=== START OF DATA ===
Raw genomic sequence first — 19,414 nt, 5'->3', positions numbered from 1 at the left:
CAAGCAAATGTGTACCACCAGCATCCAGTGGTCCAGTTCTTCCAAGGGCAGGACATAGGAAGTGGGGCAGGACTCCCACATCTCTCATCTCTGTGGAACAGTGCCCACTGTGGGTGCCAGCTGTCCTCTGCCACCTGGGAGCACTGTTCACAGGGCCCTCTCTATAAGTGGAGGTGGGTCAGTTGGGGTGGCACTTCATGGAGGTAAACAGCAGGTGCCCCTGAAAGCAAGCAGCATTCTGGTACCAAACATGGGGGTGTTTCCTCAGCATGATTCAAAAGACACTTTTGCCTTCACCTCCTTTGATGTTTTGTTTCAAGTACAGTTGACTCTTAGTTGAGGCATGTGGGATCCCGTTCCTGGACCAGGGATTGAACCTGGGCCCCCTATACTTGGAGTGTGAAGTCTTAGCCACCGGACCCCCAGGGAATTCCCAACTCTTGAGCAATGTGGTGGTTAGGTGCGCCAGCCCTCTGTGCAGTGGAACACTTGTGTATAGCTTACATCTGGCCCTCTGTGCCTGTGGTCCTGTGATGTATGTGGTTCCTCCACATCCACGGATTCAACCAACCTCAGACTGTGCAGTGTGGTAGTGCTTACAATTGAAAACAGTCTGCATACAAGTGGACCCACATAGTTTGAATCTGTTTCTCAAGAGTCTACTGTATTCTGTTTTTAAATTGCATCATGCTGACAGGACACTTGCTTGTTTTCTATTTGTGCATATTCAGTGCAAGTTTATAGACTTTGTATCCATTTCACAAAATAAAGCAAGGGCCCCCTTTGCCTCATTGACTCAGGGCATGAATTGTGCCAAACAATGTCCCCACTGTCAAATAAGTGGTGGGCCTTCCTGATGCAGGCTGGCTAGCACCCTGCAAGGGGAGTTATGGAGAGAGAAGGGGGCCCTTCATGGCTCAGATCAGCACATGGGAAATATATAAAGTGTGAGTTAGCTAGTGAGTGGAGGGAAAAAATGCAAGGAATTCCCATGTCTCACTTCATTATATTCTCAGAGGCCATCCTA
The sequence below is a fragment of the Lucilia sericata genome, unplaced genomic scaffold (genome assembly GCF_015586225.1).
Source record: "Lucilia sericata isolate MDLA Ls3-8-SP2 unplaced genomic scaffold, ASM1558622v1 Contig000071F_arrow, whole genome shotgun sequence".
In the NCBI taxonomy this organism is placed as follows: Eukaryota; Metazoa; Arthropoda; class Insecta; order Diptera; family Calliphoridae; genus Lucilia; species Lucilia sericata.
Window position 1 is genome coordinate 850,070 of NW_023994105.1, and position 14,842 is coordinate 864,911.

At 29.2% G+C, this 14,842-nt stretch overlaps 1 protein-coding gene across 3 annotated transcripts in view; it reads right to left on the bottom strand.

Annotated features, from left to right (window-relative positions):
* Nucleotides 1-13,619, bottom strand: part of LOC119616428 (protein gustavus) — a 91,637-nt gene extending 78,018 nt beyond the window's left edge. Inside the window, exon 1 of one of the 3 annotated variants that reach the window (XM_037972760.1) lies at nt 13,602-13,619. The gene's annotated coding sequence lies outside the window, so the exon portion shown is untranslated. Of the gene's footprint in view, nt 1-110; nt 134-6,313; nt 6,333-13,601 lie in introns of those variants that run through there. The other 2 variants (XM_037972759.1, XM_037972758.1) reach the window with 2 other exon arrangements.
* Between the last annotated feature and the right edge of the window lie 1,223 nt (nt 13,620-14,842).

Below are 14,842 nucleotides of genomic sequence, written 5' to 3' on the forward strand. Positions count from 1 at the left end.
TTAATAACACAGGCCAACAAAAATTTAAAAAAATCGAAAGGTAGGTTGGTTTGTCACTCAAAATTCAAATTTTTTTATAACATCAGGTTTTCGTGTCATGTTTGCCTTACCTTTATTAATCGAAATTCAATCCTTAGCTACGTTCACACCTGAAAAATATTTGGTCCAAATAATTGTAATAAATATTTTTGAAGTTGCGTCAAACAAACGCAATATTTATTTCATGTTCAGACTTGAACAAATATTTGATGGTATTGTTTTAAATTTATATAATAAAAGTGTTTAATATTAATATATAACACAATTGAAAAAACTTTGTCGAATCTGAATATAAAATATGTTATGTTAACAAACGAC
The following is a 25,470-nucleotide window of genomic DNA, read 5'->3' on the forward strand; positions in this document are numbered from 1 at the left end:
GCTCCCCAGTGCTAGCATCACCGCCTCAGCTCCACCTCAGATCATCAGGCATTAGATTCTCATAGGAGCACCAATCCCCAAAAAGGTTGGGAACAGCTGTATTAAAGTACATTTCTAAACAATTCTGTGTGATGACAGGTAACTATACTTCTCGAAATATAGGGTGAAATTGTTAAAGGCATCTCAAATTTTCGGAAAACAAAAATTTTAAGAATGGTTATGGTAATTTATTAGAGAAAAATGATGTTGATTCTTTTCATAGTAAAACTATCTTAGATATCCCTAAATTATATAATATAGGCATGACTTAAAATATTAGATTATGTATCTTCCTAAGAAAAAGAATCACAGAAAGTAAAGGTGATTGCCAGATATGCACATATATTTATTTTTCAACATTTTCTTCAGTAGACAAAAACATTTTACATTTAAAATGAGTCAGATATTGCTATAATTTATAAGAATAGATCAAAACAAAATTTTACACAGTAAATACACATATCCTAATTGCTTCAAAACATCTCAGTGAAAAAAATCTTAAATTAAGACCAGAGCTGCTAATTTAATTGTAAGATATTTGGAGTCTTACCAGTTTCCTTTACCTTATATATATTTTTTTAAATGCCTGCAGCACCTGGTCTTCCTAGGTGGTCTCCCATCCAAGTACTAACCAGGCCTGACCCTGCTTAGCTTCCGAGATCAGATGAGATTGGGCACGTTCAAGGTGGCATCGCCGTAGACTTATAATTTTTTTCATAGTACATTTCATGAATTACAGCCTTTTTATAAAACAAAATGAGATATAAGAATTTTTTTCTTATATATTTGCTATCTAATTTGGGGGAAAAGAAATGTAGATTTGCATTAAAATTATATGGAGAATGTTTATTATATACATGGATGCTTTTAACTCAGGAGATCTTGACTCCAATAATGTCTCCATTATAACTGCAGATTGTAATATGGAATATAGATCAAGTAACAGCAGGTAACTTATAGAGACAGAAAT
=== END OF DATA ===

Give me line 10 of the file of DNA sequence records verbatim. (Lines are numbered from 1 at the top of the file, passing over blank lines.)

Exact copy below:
* Between the last annotated feature and the right edge of the window lie 1,223 nt (nt 13,620-14,842).